The post about William Young reminded me of the way my son Johnny has recently spoken of possibly traveling around the world when his stint in the Army is up. His plan -- if he doesn't reenlist -- is to take the money he's saved and travel cheaply, staying at hostels and the like.
Johnny read a lot about military history when he was growing up, but also had a fairly steady diet of adventure books, most of which were set in exotic locales. Two of his favorites were Aztec and The Journeyer, by Gary Jennings. Aztec was about the adventures of an Indian who lived at the time of the Spanish conquest; The Journeyer was a fictionalized account of the adventures of Marco Polo. Both protagonists traveled widely.
Johnny enjoys talking about the places he'd like to visit. He has mentioned Europe, South America, and Asia in particular. He'd like to see a lot of the historic sites he's read about. (Alaska, where he's been stationed, no longer seems as appealing to him as it once did.)
Wanting to travel like this indicates a romantic view of the world. The working assumption underlying such a desire is that the world is full of wonders, places worth seeing and people worth meeting. It is the opposite of a jaded, been-there-done-that attitude.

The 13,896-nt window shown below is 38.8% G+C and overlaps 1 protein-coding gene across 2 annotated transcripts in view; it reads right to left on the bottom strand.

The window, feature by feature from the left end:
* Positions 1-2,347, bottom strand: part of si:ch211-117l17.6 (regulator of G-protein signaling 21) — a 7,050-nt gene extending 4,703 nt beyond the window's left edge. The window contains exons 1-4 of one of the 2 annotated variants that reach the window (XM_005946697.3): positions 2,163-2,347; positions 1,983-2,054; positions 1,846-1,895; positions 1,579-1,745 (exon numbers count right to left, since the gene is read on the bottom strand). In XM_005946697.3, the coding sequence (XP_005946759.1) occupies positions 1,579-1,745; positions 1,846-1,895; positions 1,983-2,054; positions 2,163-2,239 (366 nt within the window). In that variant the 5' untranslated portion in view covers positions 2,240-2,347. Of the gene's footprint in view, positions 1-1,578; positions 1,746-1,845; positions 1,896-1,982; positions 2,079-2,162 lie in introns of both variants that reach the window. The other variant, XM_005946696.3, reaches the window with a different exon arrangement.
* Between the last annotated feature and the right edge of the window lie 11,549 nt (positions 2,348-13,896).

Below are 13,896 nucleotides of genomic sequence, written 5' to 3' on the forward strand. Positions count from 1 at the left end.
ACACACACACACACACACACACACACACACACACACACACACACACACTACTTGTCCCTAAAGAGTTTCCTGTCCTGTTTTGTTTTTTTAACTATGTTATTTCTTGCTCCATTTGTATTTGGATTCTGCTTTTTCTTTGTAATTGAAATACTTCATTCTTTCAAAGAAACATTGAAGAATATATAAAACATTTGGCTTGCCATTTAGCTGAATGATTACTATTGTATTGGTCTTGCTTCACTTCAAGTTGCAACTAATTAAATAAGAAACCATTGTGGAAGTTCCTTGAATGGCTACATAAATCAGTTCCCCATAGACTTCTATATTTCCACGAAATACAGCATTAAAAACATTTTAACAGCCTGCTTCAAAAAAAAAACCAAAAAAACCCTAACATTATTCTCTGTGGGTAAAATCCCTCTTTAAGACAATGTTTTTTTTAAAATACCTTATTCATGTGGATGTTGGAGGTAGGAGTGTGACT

The instinct to want to see what's around the next bend also bespeaks a certain intellectual curiosity.
If Johnny takes such a trip, I hope he's not disappointed. I convinced him to drive to California with me in the summer of '07. Unfortunately, we were on a timetable. When you stick to the interstates, you see pretty much the same 11 motels and same 15 fast food restaurants the entire way. It's hard to tell New Jersey from Tennessee from Louisiana. When we drove back via the northern route, with his mother and sister, we saw more beautiful scenery, including Redwood National Park, Gifford Pinchot Wilderness, Mt. Rainier, and Glacier National Park.
One of Johnny's ideas for his world trip is to sneak into Mecca during the Hajj. He had read about Sir Richard Burton (the nineteenth century explorer, not the twentieth century actor) doing it, and wants to try it himself. When I told him that could be dangerous, he replied, "Dad, that doesn't exactly make it less appealing to me."
I had thought that if he survived Afghanistan and didn't reenlist, I could stop worrying so much about him. Evidently not.
At the moment, of course, I'm just hoping he has the opportunity to take new risks in another year or two.